Participants should arrive at the Cortez Cultural Center at 25 Market St. to pick up route assignments between 7:30 and 7:45 a.m. Start time for the Christmas Bird Count will be 8 a.m. at the latest.
Birdwatching, or “birding,” stands among Colorado’s most popular outdoor activities during the spring, summer, and fall months. However, colder temperatures and snow do not terminate birdwatching activities. Amateur and professional birders throughout Colorado persistently seek, photograph and tally bird species for personal, local and state records. Many Four Corners species migrate to warmer climates such as Argentina with the advent of fall, conversely, other species migrate to our area from further north.
The winter season enhances opportunities for encountering year-round avian residents such as northern flicker, Lewis’ woodpecker, Steller’s and Scrub jays, spotted Towhee, or white-breasted nuthatch. Dark-eyed Juncos, gray-crowned rosy-finches, and mountain chickadees descend from alpine habitats into lower elevations, while other species, like the northern shrike, might arrive as a migrant from far northern regions.
Robins and bluebirds often take refuge within protective arroyos, canyons and valleys. While some raptors head south for the winter; golden eagles and Ferruginous and red-tailed hawks remain to soar over open fields. A crafty sharp-shinned hawk might perch with a bird’s-eye view of a garden feeder. Bald eagles congregate around open water to fish or snag a duck.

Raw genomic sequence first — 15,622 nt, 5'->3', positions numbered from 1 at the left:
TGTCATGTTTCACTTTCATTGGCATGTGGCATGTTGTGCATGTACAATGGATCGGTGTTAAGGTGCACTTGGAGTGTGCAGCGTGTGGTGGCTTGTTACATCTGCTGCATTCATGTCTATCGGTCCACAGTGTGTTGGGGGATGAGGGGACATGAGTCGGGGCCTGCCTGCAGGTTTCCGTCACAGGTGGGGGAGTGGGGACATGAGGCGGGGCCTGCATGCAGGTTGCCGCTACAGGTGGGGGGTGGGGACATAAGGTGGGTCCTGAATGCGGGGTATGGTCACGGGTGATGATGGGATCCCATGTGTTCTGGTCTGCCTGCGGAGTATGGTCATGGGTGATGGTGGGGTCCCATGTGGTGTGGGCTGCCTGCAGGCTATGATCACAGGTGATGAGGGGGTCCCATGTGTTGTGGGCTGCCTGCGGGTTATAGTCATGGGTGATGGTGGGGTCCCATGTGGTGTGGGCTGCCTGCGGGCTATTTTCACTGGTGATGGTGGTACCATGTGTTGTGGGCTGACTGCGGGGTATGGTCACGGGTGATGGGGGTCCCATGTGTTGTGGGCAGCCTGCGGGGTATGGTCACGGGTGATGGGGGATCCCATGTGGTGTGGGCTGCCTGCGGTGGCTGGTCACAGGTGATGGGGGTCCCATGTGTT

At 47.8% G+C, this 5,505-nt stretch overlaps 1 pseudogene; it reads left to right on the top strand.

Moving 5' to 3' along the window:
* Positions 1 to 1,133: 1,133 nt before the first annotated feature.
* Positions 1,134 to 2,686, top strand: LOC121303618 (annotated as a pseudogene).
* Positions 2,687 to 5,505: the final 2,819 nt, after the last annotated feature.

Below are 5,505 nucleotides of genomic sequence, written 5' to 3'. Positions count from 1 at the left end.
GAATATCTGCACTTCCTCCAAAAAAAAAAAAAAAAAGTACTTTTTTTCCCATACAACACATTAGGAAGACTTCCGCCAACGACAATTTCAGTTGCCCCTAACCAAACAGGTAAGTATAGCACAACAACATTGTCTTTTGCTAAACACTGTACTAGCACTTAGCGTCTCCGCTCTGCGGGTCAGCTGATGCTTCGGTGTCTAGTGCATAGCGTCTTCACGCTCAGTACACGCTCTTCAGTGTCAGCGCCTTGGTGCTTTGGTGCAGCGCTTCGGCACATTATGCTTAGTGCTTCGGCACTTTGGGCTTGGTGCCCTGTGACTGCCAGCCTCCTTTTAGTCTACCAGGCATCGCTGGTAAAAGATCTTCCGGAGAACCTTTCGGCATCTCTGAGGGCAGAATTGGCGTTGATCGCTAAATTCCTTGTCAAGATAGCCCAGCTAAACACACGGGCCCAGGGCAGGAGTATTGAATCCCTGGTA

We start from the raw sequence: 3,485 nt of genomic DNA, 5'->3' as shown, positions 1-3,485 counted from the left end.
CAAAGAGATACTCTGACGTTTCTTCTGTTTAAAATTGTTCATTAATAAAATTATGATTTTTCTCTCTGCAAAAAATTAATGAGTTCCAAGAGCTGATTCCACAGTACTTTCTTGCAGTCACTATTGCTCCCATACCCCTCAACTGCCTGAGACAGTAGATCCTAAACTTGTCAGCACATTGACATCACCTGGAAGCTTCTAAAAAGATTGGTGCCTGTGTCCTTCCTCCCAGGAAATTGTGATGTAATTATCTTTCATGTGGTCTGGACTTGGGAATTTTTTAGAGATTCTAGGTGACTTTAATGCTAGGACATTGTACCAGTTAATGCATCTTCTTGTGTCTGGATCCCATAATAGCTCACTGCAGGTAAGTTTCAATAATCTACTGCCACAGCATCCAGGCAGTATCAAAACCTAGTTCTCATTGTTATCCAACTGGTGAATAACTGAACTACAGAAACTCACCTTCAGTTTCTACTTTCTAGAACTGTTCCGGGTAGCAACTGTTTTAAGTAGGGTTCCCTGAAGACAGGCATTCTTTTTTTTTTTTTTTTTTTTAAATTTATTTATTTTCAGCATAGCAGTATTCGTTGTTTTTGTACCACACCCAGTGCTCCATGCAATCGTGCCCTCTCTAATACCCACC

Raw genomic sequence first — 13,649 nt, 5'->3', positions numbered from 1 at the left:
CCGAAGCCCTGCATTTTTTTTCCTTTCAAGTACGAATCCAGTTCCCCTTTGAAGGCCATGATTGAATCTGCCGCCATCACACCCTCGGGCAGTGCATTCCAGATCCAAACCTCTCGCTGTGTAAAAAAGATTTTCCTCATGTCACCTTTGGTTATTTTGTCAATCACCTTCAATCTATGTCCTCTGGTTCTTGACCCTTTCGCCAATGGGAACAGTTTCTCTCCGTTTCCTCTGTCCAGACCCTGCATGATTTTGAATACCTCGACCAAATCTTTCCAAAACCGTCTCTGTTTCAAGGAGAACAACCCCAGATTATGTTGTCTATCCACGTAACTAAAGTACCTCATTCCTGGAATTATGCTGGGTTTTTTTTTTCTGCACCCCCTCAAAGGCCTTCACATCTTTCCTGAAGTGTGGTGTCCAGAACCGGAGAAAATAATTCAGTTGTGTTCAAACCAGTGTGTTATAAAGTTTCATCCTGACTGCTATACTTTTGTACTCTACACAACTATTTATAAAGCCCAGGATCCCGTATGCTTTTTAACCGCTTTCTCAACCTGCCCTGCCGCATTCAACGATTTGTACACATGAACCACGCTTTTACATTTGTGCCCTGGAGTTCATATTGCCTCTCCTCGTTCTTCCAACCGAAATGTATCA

Winter waterfowl lists can include bufflehead, wood duck, common goldeneye, green-winged teal, mergansers, and even a canvasback. A birder in the right place at the right time might add pygmy owl, gray jay, Clark’s nutcracker, common redpoll, or snow goose to a winter list.
Sandhill cranes headed toward playa wetlands around Wilcox, Arizona, have passed through the Four Corners during the Twelve days of Christmas. As in any season, winter weather patterns influence which avian species define the when and where of winter birdwatching.
The first birding records within the Four Corners area date to the 1880s. In 1900, the Audubon Society launched its first official national winter bird count. Known today as the Christmas Bird Count, this important annual event provides critical data pertinent to species viability within designated regional locales. During set hours, teams of birders scour pre-established map segments to count not only every species but how many of each species are observed. The data provides insights into the stability of local populations, influx of new species, absence of common species and other factors that support an overall understanding of the distribution and well-being of avian populations throughout North America.
For more information, contact Jason at 248-245-3081 or dial the Cortez Cultural Center to leave a callback message at 970-565-1151 ext. 14.